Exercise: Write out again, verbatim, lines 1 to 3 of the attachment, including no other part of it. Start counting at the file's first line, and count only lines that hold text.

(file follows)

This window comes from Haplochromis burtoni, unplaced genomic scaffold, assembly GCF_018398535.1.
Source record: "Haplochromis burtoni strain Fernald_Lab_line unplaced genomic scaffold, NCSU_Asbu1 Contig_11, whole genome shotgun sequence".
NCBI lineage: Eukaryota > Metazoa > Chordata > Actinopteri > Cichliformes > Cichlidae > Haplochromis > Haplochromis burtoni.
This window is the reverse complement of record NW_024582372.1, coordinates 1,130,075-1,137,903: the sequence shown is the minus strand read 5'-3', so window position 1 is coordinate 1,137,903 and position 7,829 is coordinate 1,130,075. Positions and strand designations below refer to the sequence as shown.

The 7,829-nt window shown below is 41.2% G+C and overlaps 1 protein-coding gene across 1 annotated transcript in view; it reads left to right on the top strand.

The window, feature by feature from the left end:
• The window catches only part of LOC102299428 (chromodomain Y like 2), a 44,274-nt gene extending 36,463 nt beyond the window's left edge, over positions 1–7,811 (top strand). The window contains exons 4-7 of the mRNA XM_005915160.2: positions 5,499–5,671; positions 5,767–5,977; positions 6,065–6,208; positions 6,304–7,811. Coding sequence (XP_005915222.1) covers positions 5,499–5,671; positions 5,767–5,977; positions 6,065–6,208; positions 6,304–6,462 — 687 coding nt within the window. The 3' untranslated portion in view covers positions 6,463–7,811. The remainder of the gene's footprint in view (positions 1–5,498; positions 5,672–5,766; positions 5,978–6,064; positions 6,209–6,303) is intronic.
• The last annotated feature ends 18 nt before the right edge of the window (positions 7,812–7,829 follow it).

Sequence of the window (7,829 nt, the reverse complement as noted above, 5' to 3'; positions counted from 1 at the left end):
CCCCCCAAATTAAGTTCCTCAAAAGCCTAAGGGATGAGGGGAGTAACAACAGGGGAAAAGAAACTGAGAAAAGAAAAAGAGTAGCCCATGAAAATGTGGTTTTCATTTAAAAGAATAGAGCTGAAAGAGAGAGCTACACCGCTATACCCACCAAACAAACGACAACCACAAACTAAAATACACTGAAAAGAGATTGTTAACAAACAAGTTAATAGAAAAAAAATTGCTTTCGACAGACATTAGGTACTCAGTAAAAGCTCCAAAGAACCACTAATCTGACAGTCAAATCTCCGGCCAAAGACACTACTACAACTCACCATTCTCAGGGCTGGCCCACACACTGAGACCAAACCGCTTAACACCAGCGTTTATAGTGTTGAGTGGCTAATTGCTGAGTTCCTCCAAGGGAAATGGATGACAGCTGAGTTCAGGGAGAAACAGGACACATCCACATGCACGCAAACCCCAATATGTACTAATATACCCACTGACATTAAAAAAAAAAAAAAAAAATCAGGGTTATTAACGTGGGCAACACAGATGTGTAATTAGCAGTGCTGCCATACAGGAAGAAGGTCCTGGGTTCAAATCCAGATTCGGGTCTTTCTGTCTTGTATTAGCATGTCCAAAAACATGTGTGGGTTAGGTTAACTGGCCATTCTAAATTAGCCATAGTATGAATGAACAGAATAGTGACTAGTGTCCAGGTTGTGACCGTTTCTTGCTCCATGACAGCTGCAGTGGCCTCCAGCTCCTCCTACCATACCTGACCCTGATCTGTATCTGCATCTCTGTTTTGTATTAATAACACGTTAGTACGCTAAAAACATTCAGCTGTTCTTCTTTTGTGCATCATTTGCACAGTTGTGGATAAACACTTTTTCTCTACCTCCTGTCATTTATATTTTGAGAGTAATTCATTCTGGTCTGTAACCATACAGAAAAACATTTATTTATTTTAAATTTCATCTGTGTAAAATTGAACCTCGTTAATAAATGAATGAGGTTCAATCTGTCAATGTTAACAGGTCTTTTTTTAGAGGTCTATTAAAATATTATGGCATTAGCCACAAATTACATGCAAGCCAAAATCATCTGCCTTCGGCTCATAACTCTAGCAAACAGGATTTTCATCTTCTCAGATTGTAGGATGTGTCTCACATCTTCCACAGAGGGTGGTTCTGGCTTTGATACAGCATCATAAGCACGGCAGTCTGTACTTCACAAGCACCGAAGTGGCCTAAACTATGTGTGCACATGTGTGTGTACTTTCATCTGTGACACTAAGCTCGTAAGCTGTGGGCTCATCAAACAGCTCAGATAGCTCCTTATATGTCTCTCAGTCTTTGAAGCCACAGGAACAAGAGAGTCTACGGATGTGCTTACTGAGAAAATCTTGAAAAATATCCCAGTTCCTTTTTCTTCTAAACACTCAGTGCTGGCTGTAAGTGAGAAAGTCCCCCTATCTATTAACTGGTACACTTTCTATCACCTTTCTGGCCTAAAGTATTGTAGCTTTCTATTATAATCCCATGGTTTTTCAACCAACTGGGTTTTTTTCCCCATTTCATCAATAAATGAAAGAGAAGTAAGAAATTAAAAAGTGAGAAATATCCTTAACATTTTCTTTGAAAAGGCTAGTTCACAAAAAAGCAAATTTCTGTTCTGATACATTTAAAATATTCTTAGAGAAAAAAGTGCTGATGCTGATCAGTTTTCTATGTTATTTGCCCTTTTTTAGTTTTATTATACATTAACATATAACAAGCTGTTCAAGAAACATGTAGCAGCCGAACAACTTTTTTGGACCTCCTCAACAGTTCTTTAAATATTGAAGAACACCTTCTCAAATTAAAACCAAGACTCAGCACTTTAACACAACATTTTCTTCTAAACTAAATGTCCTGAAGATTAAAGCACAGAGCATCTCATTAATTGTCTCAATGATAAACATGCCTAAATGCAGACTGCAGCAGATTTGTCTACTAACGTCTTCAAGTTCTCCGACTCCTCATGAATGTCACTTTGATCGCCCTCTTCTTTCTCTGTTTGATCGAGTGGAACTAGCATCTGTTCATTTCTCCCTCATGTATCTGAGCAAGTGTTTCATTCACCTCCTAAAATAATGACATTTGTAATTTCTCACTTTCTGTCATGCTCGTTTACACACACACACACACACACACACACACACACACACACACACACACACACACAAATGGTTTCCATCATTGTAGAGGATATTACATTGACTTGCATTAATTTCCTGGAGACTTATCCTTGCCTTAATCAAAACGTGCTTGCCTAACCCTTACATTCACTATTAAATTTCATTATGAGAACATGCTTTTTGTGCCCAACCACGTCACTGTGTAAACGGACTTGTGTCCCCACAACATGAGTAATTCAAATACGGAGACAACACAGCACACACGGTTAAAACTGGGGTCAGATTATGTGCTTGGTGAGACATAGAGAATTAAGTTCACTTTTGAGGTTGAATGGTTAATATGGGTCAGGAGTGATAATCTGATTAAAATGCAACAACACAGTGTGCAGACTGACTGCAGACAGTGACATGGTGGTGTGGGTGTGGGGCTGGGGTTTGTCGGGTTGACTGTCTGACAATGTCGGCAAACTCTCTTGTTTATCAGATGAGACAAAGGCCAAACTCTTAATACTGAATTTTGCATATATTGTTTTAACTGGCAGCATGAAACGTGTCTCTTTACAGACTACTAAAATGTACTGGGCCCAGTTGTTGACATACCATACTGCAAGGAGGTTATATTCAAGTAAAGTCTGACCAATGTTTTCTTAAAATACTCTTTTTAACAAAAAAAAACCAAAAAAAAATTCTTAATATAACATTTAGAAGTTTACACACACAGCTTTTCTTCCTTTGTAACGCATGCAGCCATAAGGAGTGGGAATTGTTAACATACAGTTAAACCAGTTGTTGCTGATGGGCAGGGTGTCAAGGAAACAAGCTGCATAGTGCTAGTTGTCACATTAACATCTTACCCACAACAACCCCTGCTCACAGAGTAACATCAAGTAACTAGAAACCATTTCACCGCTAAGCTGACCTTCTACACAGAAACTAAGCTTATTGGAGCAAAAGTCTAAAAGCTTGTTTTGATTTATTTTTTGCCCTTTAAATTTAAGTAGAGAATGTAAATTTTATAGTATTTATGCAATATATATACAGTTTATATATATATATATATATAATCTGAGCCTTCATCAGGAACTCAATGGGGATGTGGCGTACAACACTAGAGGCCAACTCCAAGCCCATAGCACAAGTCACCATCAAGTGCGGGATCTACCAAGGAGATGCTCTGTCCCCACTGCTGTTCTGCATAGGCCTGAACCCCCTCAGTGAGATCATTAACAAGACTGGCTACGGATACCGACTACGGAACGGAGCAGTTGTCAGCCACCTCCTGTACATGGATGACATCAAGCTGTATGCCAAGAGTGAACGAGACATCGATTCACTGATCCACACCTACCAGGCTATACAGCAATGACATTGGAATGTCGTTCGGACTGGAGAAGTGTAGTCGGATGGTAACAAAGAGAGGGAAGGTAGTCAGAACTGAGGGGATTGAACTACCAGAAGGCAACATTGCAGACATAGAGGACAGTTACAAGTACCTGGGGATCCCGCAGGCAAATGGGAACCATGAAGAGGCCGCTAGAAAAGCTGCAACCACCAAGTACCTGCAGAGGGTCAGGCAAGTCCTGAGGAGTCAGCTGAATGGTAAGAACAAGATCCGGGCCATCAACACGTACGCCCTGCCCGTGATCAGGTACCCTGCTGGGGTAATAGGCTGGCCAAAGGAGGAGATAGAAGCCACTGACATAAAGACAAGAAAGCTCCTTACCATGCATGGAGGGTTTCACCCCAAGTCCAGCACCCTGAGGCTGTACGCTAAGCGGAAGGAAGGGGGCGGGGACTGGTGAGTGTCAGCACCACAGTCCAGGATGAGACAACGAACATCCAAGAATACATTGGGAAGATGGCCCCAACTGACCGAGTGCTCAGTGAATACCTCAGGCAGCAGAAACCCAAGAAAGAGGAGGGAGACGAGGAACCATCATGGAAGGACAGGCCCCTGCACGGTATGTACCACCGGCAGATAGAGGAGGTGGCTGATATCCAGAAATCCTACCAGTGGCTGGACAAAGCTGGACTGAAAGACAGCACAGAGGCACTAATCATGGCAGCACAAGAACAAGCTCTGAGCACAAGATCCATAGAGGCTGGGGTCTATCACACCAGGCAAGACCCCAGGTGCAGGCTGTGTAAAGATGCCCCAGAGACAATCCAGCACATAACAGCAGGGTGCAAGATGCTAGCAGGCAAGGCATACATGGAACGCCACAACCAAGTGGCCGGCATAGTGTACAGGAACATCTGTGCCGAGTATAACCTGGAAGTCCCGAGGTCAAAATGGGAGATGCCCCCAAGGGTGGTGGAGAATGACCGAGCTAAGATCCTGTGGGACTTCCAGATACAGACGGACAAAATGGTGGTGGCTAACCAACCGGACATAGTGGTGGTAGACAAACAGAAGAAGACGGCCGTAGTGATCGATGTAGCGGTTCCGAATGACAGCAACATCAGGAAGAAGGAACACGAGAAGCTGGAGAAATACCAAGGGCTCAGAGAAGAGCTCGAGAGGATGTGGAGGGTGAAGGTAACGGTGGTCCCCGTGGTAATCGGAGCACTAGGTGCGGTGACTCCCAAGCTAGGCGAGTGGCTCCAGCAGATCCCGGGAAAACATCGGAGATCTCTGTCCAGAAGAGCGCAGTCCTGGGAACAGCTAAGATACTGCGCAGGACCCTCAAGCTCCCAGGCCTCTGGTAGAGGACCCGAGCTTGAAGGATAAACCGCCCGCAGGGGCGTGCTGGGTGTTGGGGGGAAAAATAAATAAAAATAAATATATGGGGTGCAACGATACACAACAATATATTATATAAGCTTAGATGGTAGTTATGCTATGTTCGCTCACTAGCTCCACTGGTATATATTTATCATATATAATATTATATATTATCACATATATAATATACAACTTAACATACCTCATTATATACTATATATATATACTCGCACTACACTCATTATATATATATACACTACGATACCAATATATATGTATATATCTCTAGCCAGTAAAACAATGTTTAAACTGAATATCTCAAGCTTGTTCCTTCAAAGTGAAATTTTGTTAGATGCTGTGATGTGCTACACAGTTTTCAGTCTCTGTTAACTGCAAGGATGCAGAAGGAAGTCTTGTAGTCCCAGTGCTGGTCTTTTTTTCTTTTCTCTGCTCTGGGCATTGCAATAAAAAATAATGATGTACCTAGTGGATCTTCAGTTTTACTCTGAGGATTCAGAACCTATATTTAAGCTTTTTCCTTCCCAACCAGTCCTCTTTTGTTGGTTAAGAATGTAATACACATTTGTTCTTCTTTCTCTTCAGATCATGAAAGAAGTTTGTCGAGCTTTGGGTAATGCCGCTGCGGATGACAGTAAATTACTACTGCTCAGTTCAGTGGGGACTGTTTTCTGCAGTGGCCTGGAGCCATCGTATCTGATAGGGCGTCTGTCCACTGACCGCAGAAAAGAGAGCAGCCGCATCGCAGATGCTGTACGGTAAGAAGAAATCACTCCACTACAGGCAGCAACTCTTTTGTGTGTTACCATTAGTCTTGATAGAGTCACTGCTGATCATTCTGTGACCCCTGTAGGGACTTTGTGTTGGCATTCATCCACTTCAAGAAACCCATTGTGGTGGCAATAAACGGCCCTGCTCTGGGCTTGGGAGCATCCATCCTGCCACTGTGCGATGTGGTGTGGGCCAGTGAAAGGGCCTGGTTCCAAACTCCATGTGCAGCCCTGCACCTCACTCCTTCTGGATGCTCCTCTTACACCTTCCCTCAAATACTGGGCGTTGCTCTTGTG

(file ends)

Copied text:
This window comes from Haplochromis burtoni, unplaced genomic scaffold, assembly GCF_018398535.1.
Source record: "Haplochromis burtoni strain Fernald_Lab_line unplaced genomic scaffold, NCSU_Asbu1 Contig_11, whole genome shotgun sequence".
NCBI lineage: Eukaryota > Metazoa > Chordata > Actinopteri > Cichliformes > Cichlidae > Haplochromis > Haplochromis burtoni.